A Message from President Feaver on Racism and Violence
Dear USAO Family,
After watching repeated, unavoidable video images of George Floyd’s last agonizing, dying moments on that pavement, I still find myself increasingly at a loss for words. It is simply unbelievable that in 2020—after all the struggles I have seen throughout my lifetime – that this inexcusable brutality remains a part of what should be a responsible, if not routine, relationship between designated authority and our citizens. In its occurrence, it is impossible not to reflect on the endemic mistreatment of People of Color, African-Americans in particular, that has continued to characterize the entire history of our nation.
It has been truly remarkable to see the explosive response of thousands upon thousands of caring citizens across this country, and kindred spirits in other nations, pouring into the streets to make their voices heard in protest to a malevolent mixture of bigotry and brutality. We must keep uppermost in mind that the very foundations of our form of government rest on the active interest and involvement of its citizens and their right under law to come together in public protest to demand justice for all people and to hold those to whom we have handed the reins of government to account. I am tremendously heartened to see in these crowds people of every race, color and creed, from every generation, gathering in peace and solidarity with the hope of engendering more of it.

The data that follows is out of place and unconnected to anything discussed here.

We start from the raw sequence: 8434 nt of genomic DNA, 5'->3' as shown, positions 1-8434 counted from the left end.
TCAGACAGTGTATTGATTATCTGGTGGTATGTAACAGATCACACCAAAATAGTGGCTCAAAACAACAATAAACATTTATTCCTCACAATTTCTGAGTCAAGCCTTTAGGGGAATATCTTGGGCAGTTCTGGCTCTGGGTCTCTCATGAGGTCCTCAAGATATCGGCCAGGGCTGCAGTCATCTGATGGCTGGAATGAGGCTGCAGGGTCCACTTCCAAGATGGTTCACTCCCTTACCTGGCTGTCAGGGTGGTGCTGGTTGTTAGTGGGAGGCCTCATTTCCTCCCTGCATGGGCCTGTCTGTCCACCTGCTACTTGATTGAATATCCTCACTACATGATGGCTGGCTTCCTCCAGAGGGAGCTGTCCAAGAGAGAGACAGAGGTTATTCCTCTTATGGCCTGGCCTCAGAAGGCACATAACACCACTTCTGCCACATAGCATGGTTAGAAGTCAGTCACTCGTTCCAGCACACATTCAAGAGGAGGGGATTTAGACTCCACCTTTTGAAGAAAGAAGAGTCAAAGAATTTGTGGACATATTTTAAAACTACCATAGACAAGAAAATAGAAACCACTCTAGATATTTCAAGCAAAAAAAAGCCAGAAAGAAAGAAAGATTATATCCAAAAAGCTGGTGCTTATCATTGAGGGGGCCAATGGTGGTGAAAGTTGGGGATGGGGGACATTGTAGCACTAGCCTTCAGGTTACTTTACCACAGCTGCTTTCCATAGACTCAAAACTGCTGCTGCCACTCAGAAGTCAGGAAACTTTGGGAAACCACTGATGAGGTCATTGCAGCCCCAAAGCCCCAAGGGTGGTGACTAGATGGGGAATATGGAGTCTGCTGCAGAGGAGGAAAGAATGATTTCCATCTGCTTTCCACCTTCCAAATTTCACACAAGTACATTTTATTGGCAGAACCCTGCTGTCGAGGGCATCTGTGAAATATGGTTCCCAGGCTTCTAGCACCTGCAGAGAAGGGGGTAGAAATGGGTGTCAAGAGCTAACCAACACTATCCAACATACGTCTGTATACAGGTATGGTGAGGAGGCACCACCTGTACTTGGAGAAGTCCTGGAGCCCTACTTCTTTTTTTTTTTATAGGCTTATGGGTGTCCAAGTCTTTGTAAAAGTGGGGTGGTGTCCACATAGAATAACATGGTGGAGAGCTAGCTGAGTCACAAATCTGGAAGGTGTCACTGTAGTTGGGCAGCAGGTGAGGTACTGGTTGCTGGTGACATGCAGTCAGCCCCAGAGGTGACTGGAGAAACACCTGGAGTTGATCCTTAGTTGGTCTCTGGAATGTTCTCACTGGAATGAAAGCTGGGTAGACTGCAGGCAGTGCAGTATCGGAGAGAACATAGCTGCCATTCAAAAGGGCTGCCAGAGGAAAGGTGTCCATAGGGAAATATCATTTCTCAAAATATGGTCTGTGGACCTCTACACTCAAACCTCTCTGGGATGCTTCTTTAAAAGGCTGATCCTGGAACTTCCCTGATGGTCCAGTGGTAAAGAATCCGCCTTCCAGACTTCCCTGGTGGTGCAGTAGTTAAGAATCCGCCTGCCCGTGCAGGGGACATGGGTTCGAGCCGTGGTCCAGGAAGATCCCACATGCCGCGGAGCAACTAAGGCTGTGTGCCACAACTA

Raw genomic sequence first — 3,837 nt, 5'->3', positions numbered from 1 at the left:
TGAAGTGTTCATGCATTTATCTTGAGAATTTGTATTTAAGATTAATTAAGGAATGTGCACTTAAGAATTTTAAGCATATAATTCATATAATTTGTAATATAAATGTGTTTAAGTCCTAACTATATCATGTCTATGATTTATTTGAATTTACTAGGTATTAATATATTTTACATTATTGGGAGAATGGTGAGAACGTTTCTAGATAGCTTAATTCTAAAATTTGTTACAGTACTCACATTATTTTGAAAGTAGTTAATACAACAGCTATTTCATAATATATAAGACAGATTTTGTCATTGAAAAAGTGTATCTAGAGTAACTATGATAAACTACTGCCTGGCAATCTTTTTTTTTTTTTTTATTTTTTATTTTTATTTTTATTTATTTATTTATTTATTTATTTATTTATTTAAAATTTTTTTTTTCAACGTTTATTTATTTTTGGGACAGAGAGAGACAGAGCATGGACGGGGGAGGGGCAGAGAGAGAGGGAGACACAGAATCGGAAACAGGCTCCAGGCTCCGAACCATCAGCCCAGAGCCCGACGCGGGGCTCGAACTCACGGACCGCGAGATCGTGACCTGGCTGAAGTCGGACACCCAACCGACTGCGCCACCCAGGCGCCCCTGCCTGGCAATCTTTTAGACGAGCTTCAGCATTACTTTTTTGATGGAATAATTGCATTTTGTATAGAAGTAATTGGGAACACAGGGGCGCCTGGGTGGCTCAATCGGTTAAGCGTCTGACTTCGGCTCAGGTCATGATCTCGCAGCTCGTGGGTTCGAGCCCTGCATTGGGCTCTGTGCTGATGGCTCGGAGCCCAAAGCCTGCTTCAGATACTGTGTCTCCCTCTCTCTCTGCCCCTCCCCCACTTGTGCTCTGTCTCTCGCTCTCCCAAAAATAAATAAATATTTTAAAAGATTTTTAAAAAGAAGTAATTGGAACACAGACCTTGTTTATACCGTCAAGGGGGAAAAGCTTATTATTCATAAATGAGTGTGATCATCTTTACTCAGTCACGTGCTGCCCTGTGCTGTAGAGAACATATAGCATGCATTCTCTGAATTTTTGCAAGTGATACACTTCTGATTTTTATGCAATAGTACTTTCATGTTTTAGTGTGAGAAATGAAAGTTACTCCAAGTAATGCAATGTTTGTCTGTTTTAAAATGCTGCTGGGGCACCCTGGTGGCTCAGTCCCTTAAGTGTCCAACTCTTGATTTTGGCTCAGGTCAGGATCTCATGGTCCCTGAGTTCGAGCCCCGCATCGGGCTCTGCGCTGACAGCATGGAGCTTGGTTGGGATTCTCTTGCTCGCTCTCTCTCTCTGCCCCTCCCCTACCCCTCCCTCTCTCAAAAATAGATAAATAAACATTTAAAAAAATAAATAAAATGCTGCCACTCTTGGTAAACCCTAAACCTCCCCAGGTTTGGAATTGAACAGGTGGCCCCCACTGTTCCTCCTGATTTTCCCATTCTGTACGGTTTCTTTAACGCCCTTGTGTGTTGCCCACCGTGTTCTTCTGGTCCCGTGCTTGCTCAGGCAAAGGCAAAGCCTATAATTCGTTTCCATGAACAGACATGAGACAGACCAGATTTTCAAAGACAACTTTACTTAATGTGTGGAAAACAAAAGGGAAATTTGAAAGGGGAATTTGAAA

As Oklahomans, we must bear the history of our young state, one that drew people of every stripe to a frontier promising opportunities as broad as the rolling plains, but also one that has witnessed some of the most appalling racial violence in American history. As Oklahomans, however, we also know that resilience, tenacity and community are part of the very soil of this state. While it may seem that there are unbridgeable differences between us, I find that what I can do best at times like these is simply listen to the experiences of others who may have never even had the privilege of an attentive or empathetic ear. I can’t help but be reminded of those haunting words of the Black Oklahoman author Ralph Ellison from the Prologue of “Invisible Man:” “I am a man of substance, of flesh and bone, fiber and liquids—and I might even be said to possess a mind. I am invisible, understand, simply because people refuse to see me.”
It is my fervent hope that the wanton violence, brutality, destruction, vandalism and thievery that have used the protests as an opening to hide human impulses of the worst kind are understood as having no relationship to the causes or righteous essence of these public protests as legitimate expressions of anger and a demand to correct injustice.
It is also my fervent hope that these protests will not fizzle on the shelf as an end in themselves; rather that they prove to be merely the first step in a continuing process for improving American society. Significant social, political and cultural change is difficult. In a Republic it can be frustratingly slow. Irrespective, it is imperative that we continue to use the political mechanisms of our Republic with the guidance of those Constitutional principles we hold dear, to form governing bodies genuinely preoccupied in attending to the security and health of all its human resources. We are grandly fortunate to live in a Republic with a form of government that can be used to change life for the better.
At USAO, we are utterly committed to illuminating the minds of our students, and also ourselves as faculty and staff, so that together we see every single human in all their richness and depth. Our interdisciplinary mission is designed specifically to bring different worlds together through civil discourse, clear and critical thinking, and an intense curiosity in what can be learned from many minds. At this college we refuse to celebrate human diversity without equally honoring the value of inclusivity.